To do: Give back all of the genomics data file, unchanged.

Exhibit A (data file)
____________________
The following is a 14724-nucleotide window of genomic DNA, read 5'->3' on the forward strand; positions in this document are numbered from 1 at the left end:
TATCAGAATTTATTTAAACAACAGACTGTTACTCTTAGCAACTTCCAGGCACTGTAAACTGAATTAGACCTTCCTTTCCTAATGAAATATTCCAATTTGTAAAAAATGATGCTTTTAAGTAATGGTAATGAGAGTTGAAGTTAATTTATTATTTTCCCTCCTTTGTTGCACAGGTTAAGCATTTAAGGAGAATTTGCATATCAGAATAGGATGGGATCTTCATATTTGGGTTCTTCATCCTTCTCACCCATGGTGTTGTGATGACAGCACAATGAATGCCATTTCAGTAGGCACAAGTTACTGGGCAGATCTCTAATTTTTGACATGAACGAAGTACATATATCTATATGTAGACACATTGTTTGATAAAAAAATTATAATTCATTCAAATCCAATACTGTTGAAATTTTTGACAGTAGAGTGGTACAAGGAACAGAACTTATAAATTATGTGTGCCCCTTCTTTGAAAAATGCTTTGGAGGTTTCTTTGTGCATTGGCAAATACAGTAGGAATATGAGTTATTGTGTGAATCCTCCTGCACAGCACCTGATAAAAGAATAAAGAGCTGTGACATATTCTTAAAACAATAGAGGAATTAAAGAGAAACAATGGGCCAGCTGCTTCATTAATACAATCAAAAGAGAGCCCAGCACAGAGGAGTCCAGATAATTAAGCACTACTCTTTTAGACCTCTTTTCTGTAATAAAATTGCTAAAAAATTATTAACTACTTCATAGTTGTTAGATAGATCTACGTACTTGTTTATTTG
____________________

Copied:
The following is a 14724-nucleotide window of genomic DNA, read 5'->3' on the forward strand; positions in this document are numbered from 1 at the left end:
TATCAGAATTTATTTAAACAACAGACTGTTACTCTTAGCAACTTCCAGGCACTGTAAACTGAATTAGACCTTCCTTTCCTAATGAAATATTCCAATTTGTAAAAAATGATGCTTTTAAGTAATGGTAATGAGAGTTGAAGTTAATTTATTATTTTCCCTCCTTTGTTGCACAGGTTAAGCATTTAAGGAGAATTTGCATATCAGAATAGGATGGGATCTTCATATTTGGGTTCTTCATCCTTCTCACCCATGGTGTTGTGATGACAGCACAATGAATGCCATTTCAGTAGGCACAAGTTACTGGGCAGATCTCTAATTTTTGACATGAACGAAGTACATATATCTATATGTAGACACATTGTTTGATAAAAAAATTATAATTCATTCAAATCCAATACTGTTGAAATTTTTGACAGTAGAGTGGTACAAGGAACAGAACTTATAAATTATGTGTGCCCCTTCTTTGAAAAATGCTTTGGAGGTTTCTTTGTGCATTGGCAAATACAGTAGGAATATGAGTTATTGTGTGAATCCTCCTGCACAGCACCTGATAAAAGAATAAAGAGCTGTGACATATTCTTAAAACAATAGAGGAATTAAAGAGAAACAATGGGCCAGCTGCTTCATTAATACAATCAAAAGAGAGCCCAGCACAGAGGAGTCCAGATAATTAAGCACTACTCTTTTAGACCTCTTTTCTGTAATAAAATTGCTAAAAAATTATTAACTACTTCATAGTTGTTAGATAGATCTACGTACTTGTTTATTTG